Constitutional limitations on political power, out of which arose the practice of eighteenth- and nineteenth-century constitutional democracies, started in Christian England with the Magna Carta. England also delivered the first successful assault against the evil doctrine of the divine right of kings during the Puritan Revolution in the first half of the seventeenth century, and in 1688-89 during the Glorious Revolution of William and Mary it nailed the coffin shut on this long-lived threat to political liberty. The founding of the United States was the greatest experiment in political liberty to that time, and it operated self-consciously on certain distinctly Christian premises. The Founders, for example, recognized the Biblical doctrine of original sin and human depravity, and therefore fashioned a system of civil government that divided decision making among several branches and did not vest any single branch of civil government with too much power.8 Second, they argued that the role of civil government is to secure the rights of “life, liberty, and happiness,” with which God as Creator endowed all men. Third, recognizing the Biblical doctrine that civil government should protect minorities (Ex. 23:9), they drafted a constitution to which they attached a Bill of Rights, thus inhibiting tyranny arising from quick political change at the whim of democratic opinion.
Political liberty as reflected in the separation of powers, as well as checks and balances; the role of the state in protecting life, liberty, and property; and the constitutional protection of the rights of minorities all these were bequeathed to the modern world by Christianity.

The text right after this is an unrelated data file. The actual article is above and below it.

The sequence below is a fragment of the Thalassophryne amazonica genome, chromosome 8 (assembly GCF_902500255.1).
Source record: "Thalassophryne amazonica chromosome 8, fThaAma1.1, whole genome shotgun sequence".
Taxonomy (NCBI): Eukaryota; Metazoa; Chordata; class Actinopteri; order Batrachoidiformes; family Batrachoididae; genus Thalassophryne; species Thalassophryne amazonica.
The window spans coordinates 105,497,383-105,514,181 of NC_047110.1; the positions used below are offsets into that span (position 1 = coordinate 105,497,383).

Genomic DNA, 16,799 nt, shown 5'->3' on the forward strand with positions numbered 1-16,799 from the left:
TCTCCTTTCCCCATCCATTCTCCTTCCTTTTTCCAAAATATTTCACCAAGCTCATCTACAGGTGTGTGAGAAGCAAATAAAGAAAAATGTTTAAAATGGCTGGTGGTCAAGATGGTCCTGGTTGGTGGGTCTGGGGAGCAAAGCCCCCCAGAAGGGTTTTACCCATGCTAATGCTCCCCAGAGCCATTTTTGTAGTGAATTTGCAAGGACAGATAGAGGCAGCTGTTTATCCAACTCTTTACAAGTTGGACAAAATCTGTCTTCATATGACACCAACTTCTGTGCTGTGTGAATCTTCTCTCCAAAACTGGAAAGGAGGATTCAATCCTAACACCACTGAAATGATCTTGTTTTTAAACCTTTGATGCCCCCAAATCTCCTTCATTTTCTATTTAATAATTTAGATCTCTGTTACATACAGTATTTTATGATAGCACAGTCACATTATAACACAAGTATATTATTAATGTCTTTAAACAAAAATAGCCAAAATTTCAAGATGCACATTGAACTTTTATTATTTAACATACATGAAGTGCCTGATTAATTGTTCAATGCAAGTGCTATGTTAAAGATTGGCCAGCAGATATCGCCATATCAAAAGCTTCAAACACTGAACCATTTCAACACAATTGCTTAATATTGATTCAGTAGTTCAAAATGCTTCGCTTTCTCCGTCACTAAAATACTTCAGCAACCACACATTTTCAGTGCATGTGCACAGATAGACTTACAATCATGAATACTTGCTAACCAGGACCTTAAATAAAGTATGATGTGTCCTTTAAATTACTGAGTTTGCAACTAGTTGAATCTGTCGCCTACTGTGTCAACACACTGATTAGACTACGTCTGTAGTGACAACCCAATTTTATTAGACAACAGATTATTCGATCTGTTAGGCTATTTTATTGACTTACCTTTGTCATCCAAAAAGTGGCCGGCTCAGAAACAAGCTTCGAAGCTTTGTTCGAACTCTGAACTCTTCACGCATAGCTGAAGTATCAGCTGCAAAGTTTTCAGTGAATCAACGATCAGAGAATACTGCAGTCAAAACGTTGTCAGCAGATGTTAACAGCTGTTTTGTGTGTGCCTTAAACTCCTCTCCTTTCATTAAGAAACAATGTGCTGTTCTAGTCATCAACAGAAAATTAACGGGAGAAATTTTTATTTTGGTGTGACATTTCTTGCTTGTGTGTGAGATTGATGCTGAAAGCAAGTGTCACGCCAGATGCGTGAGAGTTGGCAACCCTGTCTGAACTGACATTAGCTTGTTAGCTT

Whither the West?
Today the West languishes under the violence of abortion and euthanasia, the scourge of homosexuality, the poverty of materialism, the coercion of socialism, the stranglehold of public education, the chaos of judicial activism, and the injustice of a forced racism and sexism. These tyrannies are all the direct result of the abandonment of Biblical Christianity. The Western world has increasingly accepted the proposal of that first modern political liberal, Jean Jacques Rousseau: the state will emancipate you from responsibility to all non-coercive human institutions like the family, church, and business, if only you submit yourself to the coercion of the state.9 Modern man has been willing to trade away responsibility to the family and church and business for subjugation to an increasingly coercive and violent political order. We are returning to the classical, pagan world in which the coercive state is the unifying principle for all of life.
The most vicious, violent, and murderous political regimes in the history of mankind have been non- or anti-Christian: the primitive pagan humanism of ancient Egypt, Babylon, Persia, Greece, and Rome, and the sophisticated secular humanism of revolutionary France, the Soviet Union, Red China, Nazi Germany, Fascist Italy, and other modern secular states. Humanism is and always has been a recipe for political terror and tyranny.10
The only hope for the return of political liberty and the free society it fosters is a return to orthodox, Biblical Christianity. Christianity is not merely a matrix in which political freedom flourishes; it is the only foundation on which to build a free society.
1. Lord Acton, Essays in Religion, Politics, and Morality, ed. J. Rufus Fears (Indianapolis, 1988), 491.
2. James Muilenburg, "The Faith of Ancient Israel," in ed., George F. Thomas, The Vitality of the Christian Tradition (New York and London, 1945), 9.
3. Ethelbert Stauffer, Christ and the Caesars (London, 1955).
4. Rousas John Rushdoony, The One and the Many (Fairfax, VA , 1978), 161-164.
5. Christopher Dawson, The Making of Europe (London, 1948), 204-208.
6. Lord Acton, Essays in the History of Liberty, ed. J. Rufus Fears (Indianapolis, 1985), 33.
7. Robert Nisbert, The Social Philosophers (New York, 1973), 125.
8. John Eidsmoe, Christianity and the Constitution (Grand Rapids, 1987), 20-21.
9. Nisbet, op. cit., 145-148.
10. E. Stanton Evans, The Theme is Freedom (Washington, D.C., 1994), 39-56.